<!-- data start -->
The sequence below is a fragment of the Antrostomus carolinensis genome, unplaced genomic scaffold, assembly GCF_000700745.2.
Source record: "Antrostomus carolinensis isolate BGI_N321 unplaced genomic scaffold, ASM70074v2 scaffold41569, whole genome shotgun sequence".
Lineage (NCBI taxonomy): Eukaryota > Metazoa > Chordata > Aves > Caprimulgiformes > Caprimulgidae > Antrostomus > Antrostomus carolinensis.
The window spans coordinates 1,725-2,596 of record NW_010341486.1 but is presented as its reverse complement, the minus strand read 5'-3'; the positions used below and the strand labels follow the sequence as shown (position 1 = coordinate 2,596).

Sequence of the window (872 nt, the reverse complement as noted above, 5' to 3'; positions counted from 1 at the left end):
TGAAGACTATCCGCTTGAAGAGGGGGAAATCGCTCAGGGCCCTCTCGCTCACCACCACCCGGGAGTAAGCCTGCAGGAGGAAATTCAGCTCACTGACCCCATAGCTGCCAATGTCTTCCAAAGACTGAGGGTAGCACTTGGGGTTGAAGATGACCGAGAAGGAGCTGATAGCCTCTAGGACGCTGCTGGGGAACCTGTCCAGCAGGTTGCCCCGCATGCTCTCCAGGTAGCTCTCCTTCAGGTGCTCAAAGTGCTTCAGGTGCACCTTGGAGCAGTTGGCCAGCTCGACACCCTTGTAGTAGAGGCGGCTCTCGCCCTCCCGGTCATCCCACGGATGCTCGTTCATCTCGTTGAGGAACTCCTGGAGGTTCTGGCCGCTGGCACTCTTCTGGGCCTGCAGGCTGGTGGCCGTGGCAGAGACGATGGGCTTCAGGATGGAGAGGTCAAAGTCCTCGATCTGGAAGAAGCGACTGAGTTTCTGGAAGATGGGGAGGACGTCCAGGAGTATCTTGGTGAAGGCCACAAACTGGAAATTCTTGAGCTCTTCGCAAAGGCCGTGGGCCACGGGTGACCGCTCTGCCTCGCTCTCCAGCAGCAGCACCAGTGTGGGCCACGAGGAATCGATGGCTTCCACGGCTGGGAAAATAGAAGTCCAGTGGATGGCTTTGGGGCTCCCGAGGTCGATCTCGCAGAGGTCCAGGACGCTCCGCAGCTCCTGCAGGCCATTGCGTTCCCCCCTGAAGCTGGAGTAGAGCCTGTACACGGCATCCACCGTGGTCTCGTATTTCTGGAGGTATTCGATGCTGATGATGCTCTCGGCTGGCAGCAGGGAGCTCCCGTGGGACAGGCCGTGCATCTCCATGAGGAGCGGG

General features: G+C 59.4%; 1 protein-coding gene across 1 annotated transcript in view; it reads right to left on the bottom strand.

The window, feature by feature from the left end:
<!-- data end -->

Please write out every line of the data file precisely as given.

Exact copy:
The sequence below is a fragment of the Antrostomus carolinensis genome, unplaced genomic scaffold, assembly GCF_000700745.2.
Source record: "Antrostomus carolinensis isolate BGI_N321 unplaced genomic scaffold, ASM70074v2 scaffold41569, whole genome shotgun sequence".
Lineage (NCBI taxonomy): Eukaryota > Metazoa > Chordata > Aves > Caprimulgiformes > Caprimulgidae > Antrostomus > Antrostomus carolinensis.
The window spans coordinates 1,725-2,596 of record NW_010341486.1 but is presented as its reverse complement, the minus strand read 5'-3'; the positions used below and the strand labels follow the sequence as shown (position 1 = coordinate 2,596).

Sequence of the window (872 nt, the reverse complement as noted above, 5' to 3'; positions counted from 1 at the left end):
TGAAGACTATCCGCTTGAAGAGGGGGAAATCGCTCAGGGCCCTCTCGCTCACCACCACCCGGGAGTAAGCCTGCAGGAGGAAATTCAGCTCACTGACCCCATAGCTGCCAATGTCTTCCAAAGACTGAGGGTAGCACTTGGGGTTGAAGATGACCGAGAAGGAGCTGATAGCCTCTAGGACGCTGCTGGGGAACCTGTCCAGCAGGTTGCCCCGCATGCTCTCCAGGTAGCTCTCCTTCAGGTGCTCAAAGTGCTTCAGGTGCACCTTGGAGCAGTTGGCCAGCTCGACACCCTTGTAGTAGAGGCGGCTCTCGCCCTCCCGGTCATCCCACGGATGCTCGTTCATCTCGTTGAGGAACTCCTGGAGGTTCTGGCCGCTGGCACTCTTCTGGGCCTGCAGGCTGGTGGCCGTGGCAGAGACGATGGGCTTCAGGATGGAGAGGTCAAAGTCCTCGATCTGGAAGAAGCGACTGAGTTTCTGGAAGATGGGGAGGACGTCCAGGAGTATCTTGGTGAAGGCCACAAACTGGAAATTCTTGAGCTCTTCGCAAAGGCCGTGGGCCACGGGTGACCGCTCTGCCTCGCTCTCCAGCAGCAGCACCAGTGTGGGCCACGAGGAATCGATGGCTTCCACGGCTGGGAAAATAGAAGTCCAGTGGATGGCTTTGGGGCTCCCGAGGTCGATCTCGCAGAGGTCCAGGACGCTCCGCAGCTCCTGCAGGCCATTGCGTTCCCCCCTGAAGCTGGAGTAGAGCCTGTACACGGCATCCACCGTGGTCTCGTATTTCTGGAGGTATTCGATGCTGATGATGCTCTCGGCTGGCAGCAGGGAGCTCCCGTGGGACAGGCCGTGCATCTCCATGAGGAGCGGG

General features: G+C 59.4%; 1 protein-coding gene across 1 annotated transcript in view; it reads right to left on the bottom strand.

The window, feature by feature from the left end: